“Haunted by Fire”, a collection of Mythily Sivaraman’s trenchant writings, was launched in the Capital recently
In 1968, in one of the worst instances of caste and class violence in Tamil Nadu, 44 Dalit agricultural workers were huddled into a small hut in Kilvenmani village, and burnt alive by feudal landlords. The sheer pity of the incident would haunt Mythily Sivaraman, who visited the village and wrote about it subsequently, for the rest of her life.
“The smell of smouldering ash and the eerie wail of a dog looking for and missing the family that had been there until the night before remained with her from that time,” write V. Geetha and Kalpana Karunakaran in their introduction to a collection of Mythily’s writings on caste, class, exploitation and emancipation, titled “Haunted By Fire” (Leftword). Launched recently in the Capital, the book is an archive of people’s struggles over two decades as experienced by Mythily, a former Centre of Indian Trade Unions (CITU) activist and vice-president of All India Democratic Women’s Association.
The idea for the book came to Kalpana, Mythily’s daughter, in December 2010, as she was putting together photographs from her mother’s life, “to spin a narrative about her life for myself”.
At her co-editor V. Geetha’s urging, over the next four months, Kalpana started looking for her mother’s writings. Soon she realised the enormity of the task at hand. “There were letters people had written her, letters she had written, there were profuse notes she had made before every public meeting…I found the diaries she had kept, which became the fodder for the pieces she wrote, the balance sheets of different companies she had worked out which fed into the material exposing the hypocrisy of industrial management. It was like a treasure trove…”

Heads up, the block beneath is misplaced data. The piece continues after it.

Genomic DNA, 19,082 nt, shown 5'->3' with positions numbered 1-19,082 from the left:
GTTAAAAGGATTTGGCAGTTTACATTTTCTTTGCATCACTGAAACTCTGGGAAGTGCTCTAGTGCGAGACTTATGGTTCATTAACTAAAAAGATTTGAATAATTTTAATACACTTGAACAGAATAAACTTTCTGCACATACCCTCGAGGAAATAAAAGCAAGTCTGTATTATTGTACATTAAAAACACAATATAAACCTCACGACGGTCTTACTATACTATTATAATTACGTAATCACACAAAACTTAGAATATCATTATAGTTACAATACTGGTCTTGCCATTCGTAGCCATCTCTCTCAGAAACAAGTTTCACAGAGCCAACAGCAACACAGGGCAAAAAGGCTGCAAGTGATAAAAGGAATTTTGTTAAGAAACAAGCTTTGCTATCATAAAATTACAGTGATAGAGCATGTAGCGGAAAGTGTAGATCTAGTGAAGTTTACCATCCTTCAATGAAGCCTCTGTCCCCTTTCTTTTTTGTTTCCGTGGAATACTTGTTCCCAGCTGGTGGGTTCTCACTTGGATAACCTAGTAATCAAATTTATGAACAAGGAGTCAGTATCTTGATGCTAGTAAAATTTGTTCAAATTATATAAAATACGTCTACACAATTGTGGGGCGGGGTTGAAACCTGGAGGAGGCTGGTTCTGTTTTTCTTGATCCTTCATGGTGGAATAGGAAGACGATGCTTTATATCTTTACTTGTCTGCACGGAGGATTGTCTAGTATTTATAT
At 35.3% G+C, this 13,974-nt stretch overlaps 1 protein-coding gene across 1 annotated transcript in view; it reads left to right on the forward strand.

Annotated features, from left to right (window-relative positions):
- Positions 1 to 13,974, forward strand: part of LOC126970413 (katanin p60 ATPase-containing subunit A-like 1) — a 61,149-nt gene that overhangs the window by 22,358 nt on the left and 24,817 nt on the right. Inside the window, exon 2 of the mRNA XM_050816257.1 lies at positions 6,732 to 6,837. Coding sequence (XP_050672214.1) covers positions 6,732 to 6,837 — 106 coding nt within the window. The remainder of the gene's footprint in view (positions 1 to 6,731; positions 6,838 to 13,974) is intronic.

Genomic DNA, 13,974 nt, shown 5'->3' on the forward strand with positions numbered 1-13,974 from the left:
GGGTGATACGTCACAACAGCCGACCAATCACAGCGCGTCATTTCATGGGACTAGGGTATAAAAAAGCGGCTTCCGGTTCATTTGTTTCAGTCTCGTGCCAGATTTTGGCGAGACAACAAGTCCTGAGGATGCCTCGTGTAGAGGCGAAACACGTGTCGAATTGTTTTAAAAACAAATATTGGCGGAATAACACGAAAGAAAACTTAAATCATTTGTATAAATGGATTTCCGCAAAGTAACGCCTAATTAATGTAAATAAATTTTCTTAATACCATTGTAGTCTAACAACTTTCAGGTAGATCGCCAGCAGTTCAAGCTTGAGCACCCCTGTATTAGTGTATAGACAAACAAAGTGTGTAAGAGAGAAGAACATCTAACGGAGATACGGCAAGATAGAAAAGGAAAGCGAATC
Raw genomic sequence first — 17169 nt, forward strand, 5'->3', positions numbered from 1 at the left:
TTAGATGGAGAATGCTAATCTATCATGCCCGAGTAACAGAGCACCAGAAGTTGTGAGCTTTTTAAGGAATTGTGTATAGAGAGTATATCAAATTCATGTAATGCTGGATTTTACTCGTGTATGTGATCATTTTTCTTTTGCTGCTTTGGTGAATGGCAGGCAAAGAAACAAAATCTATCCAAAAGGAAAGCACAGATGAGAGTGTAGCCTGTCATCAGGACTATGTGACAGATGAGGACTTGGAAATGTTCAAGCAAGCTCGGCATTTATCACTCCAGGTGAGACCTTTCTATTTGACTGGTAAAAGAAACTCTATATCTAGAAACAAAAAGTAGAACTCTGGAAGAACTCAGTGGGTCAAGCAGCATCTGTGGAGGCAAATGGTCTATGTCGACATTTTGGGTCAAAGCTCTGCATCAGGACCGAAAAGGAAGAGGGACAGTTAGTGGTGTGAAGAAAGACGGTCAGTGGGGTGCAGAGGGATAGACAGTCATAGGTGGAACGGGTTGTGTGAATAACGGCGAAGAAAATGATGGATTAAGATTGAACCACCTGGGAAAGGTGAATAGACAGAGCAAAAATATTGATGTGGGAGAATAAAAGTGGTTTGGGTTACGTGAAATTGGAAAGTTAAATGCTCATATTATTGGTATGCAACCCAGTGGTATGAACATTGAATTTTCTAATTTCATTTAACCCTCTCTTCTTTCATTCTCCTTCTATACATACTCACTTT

The essays in the book are divided into seven sections. These include writings about the Dalit poor, on the ideological content of the Dravidian movement, on questions of land and labour, essays on workers and unions written during the 1970s, a period marked by industrial unrest in Tamil Nadu, on electoral politics, on state violence, including an essay on the murder of Seeralan, and finally on socialism, including a piece written on Cuba, which she visited while working in the U.N. in the U.S., at the height of friction between the two countries. These pieces have been drawn from various journals and magazines, including The Radical Review which she edited from 1969-1974.
The launch was accompanied by a discussion between writer Githa Hariharan, historian Uma Chakravarty, who has also directed a film on Mythily (Fragments of a Past) and Indu Agnihotri, Director, Centre for Women’s Development Studies. All three reflected on the influence Mythily has had on their lives.
While Githa spoke about Mythily’s political commitment, which wasn’t in the abstract, but forged on the basis of lived experience, Indu referred to her skill at combining activism with analysis. “When you read the pieces you wonder ‘is this an activist?’ The pieces on MRF strike give you everything you want — not just the history of the industry but the intricacies of capitalism, the crisis of capitalism and how it reinvents itself.”
Uma pointed out that while Mythily’s gaze was firmly directed at broader ideas and currents of history and politics, she was equally invested in excavating individual lives and stories.
In her concluding address, Brinda Karat, member of the CPI(M) politburo, identified the book as “the work of a woman ideologue of the Communist movement in India.”
“Mythily fought for every single idea without any compromise in every single ideological debate of the time. Mythily was not and is not a recipient of ideologically driven left politics, Mythily shaped that politics,” she said.